My Lucky Stars

My Lucky Stars by Michele Paige Holmes

Book: My Lucky Stars by Michele Paige Holmes Read Free Book Online
Authors: Michele Paige Holmes
though my mom had a garden that could feed the whole block.”
    “Go on,” Tara said.
    “There are fifteen children in our family.”
    She gasped. “ Fifteen ?”
    “Yep.”
    “No wonder your mother is dead—no disrespect,” she hastily added.
    “No offense taken,” Ben assured her. “As for pets, if you count the chickens, we had at least a dozen of those, too, though not all at the same time. And I think that makes us just about even on family history.”
    “You can’t stop yet,” Tara protested. “You have to at least explain the fifteen kids. Are you the oldest? In the middle? Boys, girls? Were your parents crazy ?”
    “Second youngest,” Ben said. “Ellen came about a year after me, though we’re only eight months different in age.”
    “Huh?” Tara gave him a confused frown.
    He grinned but didn’t offer anything else.
    Tara thought about what he’d said. “Ellen was adopted?”
    Ben nodded.
    Sam shook his empty cracker bag in her face. “More.”
    “I agree,” Tara said, taking the bag from him. “Ben should tell us more about his family.” She dug through the backpack Ellen had put in the truck that morning. Finding the goldfish crackers, she refilled Sam’s bag.
    “More, please ,” she said, holding the bag just out of Sam’s reach and imitating the way she’d heard Ellen speak to him.
    “More, please,” he repeated, reaching for the treat. Tara handed it to him, thinking it was the first satisfactory dialogue she’d had with a child since her arrival.
    “Can you hand me one of those water bottles, please ?” Ben asked, pointing to the still-open container.
    Tara gave one to him, opened one for herself, then drank over a third of it at once. She hadn’t realized how thirsty she was. Better be careful , she warned herself. Who knew how long till they stopped for lunch, and already she felt like she could use a bathroom. After taking one more tiny sip of water, she put the bottle back in the box and crossed her legs.
    “How long have your parents been gone?” she asked.
    “Dad’s four years now. Mom is three. She died almost a year to the day after he did. We all know it was because she missed him so much.”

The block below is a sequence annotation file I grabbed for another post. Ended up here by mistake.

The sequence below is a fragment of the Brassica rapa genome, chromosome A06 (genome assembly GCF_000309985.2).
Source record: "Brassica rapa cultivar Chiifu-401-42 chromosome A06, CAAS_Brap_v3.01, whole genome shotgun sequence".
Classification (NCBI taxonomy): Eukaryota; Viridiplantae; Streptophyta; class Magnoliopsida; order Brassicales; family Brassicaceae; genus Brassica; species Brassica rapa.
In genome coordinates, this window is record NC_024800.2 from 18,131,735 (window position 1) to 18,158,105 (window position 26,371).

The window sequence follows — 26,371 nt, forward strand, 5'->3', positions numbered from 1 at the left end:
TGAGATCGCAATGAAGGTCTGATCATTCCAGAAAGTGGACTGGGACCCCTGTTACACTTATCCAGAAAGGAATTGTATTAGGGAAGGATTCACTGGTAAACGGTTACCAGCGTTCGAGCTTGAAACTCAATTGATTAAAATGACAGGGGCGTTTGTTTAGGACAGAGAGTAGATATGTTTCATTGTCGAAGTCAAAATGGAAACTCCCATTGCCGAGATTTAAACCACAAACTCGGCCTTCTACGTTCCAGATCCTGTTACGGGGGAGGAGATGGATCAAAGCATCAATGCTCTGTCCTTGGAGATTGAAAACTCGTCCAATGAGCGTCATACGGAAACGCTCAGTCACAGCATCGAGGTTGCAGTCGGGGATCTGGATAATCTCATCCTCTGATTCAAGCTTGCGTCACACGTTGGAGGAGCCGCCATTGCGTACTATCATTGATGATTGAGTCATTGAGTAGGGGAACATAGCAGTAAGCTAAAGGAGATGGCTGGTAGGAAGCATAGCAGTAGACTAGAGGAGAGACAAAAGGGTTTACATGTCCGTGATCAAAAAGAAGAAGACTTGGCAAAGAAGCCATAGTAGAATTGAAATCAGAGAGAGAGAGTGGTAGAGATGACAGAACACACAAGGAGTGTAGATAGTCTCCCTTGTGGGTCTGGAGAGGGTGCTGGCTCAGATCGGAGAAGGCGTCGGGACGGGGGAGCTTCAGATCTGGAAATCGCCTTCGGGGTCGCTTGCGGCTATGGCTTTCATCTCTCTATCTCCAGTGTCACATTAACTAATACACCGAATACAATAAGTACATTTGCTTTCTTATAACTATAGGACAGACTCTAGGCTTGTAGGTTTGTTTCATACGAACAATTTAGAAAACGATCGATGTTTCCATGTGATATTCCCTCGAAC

Tara was silent for a minute. “What was it really? Was there an accident or something?”
    Ben shook his head. “No accident. They both just got old. Mom was fifty-four when I came. Dad was fifty-six.”
    “Your mom had a baby when she was fifty-four ?” Ben’s family sounded weirder by the minute.
    “She adopted me when she was fifty-four. I was seven.”
    “Oh. So both you and Ellen are adopted?”
    “All of us were adopted. All fifteen kids, plus a few more that were temporary over the years.”
    “What do you mean?”
    “Our parents did foster care. Some of the kids they cared for eventually went back to their families. The ones who didn’t stayed and got adopted.”
    “Wow. That’s amazing.” And it was. Tara found herself wishing she could have met Ben’s mom. It would have been interesting to find out what had possessed her to adopt fifteen kids and then what had kept her sane through raising them all.
    Her mind jumped tracks fast, circling around to Ben’s issue with his brother-in-law. If Ben and Ellen aren’t related by blood . . .
    “So when did you meet Dallin?” she asked casually.
    But Ben was on to her. “You’re not even close,” he said. “Ellen is my sister, blood or not. She always has been and always will be.”
    “Can’t blame a girl for trying.” Tara smiled in spite of her frustration at being foiled again.
    “I thought you were going to try to get some sleep today.”
    “What? Are you tired of me?” she asked in a wounded voice that wasn’t entirely pretend.
    Ben looked over at her. “No. Actually I’m not. You’re pretty good company. Better than old Sam here.” They looked down at Sam and noticed, for the first time, what he was doing with his fish crackers.
    Tara watched, somewhat disgusted, as Sam put the

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